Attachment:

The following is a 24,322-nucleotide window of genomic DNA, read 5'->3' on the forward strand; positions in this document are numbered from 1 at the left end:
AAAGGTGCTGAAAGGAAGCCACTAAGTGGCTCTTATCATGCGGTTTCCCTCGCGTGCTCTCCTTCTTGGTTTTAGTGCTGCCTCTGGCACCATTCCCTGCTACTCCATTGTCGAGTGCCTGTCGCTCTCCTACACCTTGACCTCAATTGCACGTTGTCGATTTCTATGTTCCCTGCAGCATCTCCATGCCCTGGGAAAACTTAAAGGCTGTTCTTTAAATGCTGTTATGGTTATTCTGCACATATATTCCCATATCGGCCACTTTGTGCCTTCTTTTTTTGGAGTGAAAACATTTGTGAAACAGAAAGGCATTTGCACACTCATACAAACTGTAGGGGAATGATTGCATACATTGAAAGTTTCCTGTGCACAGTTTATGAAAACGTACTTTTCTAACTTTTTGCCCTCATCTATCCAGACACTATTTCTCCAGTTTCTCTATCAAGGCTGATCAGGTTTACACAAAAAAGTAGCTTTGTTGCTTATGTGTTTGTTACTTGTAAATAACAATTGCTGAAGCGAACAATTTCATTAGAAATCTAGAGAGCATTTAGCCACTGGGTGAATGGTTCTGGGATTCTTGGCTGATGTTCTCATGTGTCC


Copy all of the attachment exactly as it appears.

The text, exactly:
The following is a 24,322-nucleotide window of genomic DNA, read 5'->3' on the forward strand; positions in this document are numbered from 1 at the left end:
AAAGGTGCTGAAAGGAAGCCACTAAGTGGCTCTTATCATGCGGTTTCCCTCGCGTGCTCTCCTTCTTGGTTTTAGTGCTGCCTCTGGCACCATTCCCTGCTACTCCATTGTCGAGTGCCTGTCGCTCTCCTACACCTTGACCTCAATTGCACGTTGTCGATTTCTATGTTCCCTGCAGCATCTCCATGCCCTGGGAAAACTTAAAGGCTGTTCTTTAAATGCTGTTATGGTTATTCTGCACATATATTCCCATATCGGCCACTTTGTGCCTTCTTTTTTTGGAGTGAAAACATTTGTGAAACAGAAAGGCATTTGCACACTCATACAAACTGTAGGGGAATGATTGCATACATTGAAAGTTTCCTGTGCACAGTTTATGAAAACGTACTTTTCTAACTTTTTGCCCTCATCTATCCAGACACTATTTCTCCAGTTTCTCTATCAAGGCTGATCAGGTTTACACAAAAAAGTAGCTTTGTTGCTTATGTGTTTGTTACTTGTAAATAACAATTGCTGAAGCGAACAATTTCATTAGAAATCTAGAGAGCATTTAGCCACTGGGTGAATGGTTCTGGGATTCTTGGCTGATGTTCTCATGTGTCC